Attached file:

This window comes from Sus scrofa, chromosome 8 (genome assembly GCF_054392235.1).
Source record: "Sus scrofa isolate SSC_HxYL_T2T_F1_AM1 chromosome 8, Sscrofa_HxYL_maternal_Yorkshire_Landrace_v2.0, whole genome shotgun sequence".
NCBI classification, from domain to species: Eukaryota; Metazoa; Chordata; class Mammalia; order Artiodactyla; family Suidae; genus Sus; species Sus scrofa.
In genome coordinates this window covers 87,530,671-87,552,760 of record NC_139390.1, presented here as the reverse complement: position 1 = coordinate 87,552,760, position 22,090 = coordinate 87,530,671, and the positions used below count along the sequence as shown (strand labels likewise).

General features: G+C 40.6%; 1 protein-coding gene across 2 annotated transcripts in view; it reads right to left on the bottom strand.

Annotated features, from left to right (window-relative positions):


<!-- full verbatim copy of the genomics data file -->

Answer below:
This window comes from Sus scrofa, chromosome 8 (genome assembly GCF_054392235.1).
Source record: "Sus scrofa isolate SSC_HxYL_T2T_F1_AM1 chromosome 8, Sscrofa_HxYL_maternal_Yorkshire_Landrace_v2.0, whole genome shotgun sequence".
NCBI classification, from domain to species: Eukaryota; Metazoa; Chordata; class Mammalia; order Artiodactyla; family Suidae; genus Sus; species Sus scrofa.
In genome coordinates this window covers 87,530,671-87,552,760 of record NC_139390.1, presented here as the reverse complement: position 1 = coordinate 87,552,760, position 22,090 = coordinate 87,530,671, and the positions used below count along the sequence as shown (strand labels likewise).

General features: G+C 40.6%; 1 protein-coding gene across 2 annotated transcripts in view; it reads right to left on the bottom strand.

Annotated features, from left to right (window-relative positions):